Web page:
We will symbolize the day with a three issue, mini series published July to August 2003, Titans/Young Justice: Graduation Day.

The trilogy was important for several reasons; not the least of which were the deaths of Donna Troy and Omen. It also meant the end of both title books allowing for new Teen Titans and Outsiders books to begin.

While never officially offered as a reason for cancellation, it’s long been rumored Young Justice was given the axe to make way for a new Teen Titans title to compliment the then new Teen Titans animated series on Cartoon Network.

Unlike the above-mentioned story, most graduations are a time of celebration. Nearly four-million high school seniors graduated last year. That same number are expected to graduate from college in the coming year.

About 66.2 percent of those high school students will attend college. The most popular college majors are Business, Health Professions, Social Sciences and History, Engineering, Biological and Biomedical Sciences, Psychology, Communication and Journalism, Visual and Performing Arts, Computer and Information Sciences and Education.

About 136,000 of those high school graduates will enlist in the armed forces.

The Titans began as the Teen Titans in 1964. Over time they changed team members and affiliations. Marv Wolfman and George Perez launched the uber popular The New Teen Titans in 1980 which became Team Titans then the Teen Titans again in 1996 followed by the Titans of this story arc.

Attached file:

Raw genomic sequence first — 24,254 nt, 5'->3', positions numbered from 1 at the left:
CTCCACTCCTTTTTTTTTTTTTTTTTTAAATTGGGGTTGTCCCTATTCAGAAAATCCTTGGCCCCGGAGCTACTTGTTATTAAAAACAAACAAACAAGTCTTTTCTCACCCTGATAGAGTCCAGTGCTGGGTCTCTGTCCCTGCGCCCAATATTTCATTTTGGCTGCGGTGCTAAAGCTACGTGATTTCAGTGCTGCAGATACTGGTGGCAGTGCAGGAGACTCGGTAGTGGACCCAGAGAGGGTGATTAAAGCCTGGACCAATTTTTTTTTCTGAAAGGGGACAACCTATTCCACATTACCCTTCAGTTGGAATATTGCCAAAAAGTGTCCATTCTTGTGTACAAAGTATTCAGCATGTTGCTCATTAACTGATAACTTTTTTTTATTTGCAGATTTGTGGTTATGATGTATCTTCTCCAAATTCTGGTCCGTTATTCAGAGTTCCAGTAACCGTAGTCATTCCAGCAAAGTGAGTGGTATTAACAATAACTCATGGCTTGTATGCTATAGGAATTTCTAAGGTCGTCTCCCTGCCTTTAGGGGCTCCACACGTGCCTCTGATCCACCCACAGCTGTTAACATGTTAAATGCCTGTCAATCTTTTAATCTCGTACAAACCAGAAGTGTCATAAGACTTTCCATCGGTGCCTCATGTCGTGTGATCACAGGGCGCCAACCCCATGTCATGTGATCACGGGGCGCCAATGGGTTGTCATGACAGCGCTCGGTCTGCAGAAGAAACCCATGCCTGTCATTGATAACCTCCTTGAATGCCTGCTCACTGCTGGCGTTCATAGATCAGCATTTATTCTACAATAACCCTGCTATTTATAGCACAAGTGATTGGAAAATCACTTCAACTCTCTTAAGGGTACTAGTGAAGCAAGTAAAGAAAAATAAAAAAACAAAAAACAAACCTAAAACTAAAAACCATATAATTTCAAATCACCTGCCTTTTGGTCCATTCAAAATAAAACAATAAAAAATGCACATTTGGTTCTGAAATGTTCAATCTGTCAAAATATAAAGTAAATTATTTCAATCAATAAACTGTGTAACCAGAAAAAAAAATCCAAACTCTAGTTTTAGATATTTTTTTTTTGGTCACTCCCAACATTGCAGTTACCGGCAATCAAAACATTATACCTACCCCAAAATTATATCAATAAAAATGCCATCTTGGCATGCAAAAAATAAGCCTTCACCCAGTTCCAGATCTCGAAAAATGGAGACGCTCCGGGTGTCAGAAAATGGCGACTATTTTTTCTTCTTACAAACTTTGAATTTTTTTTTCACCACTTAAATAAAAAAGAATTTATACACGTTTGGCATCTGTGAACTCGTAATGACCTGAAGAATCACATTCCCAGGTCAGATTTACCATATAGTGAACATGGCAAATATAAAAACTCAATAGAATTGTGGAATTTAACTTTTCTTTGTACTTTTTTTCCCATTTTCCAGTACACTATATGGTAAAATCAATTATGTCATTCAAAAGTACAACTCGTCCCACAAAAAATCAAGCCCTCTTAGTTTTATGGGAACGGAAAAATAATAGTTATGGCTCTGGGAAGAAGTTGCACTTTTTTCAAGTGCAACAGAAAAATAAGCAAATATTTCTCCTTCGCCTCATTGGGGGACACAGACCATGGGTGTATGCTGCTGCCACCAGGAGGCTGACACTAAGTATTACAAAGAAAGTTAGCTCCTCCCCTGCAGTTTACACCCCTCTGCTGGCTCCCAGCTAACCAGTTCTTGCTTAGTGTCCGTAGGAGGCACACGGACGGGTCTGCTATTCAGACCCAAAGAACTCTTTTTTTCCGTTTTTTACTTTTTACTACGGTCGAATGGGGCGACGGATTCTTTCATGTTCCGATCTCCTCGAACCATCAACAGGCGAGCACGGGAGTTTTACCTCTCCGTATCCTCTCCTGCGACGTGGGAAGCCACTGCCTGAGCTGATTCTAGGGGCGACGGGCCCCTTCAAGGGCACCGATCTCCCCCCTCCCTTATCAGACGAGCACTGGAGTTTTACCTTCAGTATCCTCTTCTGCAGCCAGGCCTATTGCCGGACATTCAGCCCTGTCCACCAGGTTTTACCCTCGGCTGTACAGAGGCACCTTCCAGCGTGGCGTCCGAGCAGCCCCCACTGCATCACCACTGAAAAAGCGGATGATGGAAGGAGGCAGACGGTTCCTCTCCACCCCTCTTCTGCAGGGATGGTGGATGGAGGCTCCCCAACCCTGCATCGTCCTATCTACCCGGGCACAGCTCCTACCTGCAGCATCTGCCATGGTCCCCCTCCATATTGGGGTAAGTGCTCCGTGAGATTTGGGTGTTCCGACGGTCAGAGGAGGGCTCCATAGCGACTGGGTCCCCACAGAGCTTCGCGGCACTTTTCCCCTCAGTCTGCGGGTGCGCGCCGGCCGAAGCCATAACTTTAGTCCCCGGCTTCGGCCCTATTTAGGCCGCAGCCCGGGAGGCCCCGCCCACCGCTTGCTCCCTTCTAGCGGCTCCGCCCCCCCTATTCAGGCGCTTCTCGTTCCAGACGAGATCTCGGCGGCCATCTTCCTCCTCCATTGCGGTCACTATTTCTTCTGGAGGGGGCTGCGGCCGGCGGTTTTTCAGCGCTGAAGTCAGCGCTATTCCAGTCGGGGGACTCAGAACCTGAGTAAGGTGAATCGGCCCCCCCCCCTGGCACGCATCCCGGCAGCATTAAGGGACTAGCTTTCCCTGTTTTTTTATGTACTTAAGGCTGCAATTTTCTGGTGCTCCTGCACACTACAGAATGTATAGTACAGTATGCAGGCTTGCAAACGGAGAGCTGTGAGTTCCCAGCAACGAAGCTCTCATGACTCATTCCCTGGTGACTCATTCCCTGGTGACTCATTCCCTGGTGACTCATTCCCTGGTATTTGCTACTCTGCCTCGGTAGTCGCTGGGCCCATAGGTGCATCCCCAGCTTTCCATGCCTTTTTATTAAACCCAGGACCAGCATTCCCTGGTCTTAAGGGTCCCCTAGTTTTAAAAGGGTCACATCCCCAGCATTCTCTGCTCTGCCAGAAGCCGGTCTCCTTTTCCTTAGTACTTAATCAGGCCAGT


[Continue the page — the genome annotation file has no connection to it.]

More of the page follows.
The Titans returned in 2008 and were rechristened once more for the New 52 and five years later for DC Rebirth and are currently under the Infinite Frontier banner.

Young Justice was formed in 1998 with members Superboy, Robin and Impulse. They would be joined by Wonder Girl, Secret and Arrowette.

The title would be relaunched in 2011 in an unrelated series as a literary version of the animated show. The comic book would conclude with issue 25, a month before the cartoon ceased to air.

Posted Saturday, May 14th, 2022 by Barry

Tales of Suspense (1959) 57

Archery predates 2800 BC and is one of the oldest sports still in existence. It is also the focus of the day, National Archery Day.

The National Archery in Schools Program has helped tweak interest in the sport in recent years. NASP began in 2002 in Kentucky and has expanded to 47 states and 10 countries.

The NASP also petitioned for National Archery Day which was first recognized in March 2015. The second Saturday in May, when the day is celebrated, was chosen due to the proximity in dates as to when the NASP tourney is held annually.


Tales of Suspense (1959) 57

Last year we celebrated the day with DC Comic’s premier bowman. This year we tap Marvel’s marksman, Hawkeye.

He first appeared in Tales of Suspense issue 57, cover dated September 1964. He would guest twice more before becoming a full-time member of the Avengers in their second line up.

Hawkeye, or Clinton Francis “Clint” Barton, has become synonymous with Marvel’s premier anthology team; so much so he has appeared in all five incarnations. In addition, he has been featured in the Ultimates version and was founder and team leader of the West Coast Avengers.

Later he would jump ship and work for the Thunderbolts followed by the Secret Avengers.

A popular ensemble character, Hawkeye would earn three solo series, Hawkeye (2003) issues one through eight. Two other attempts were made, 2012 and 2015. Both lasted a handful of issues before cancelation.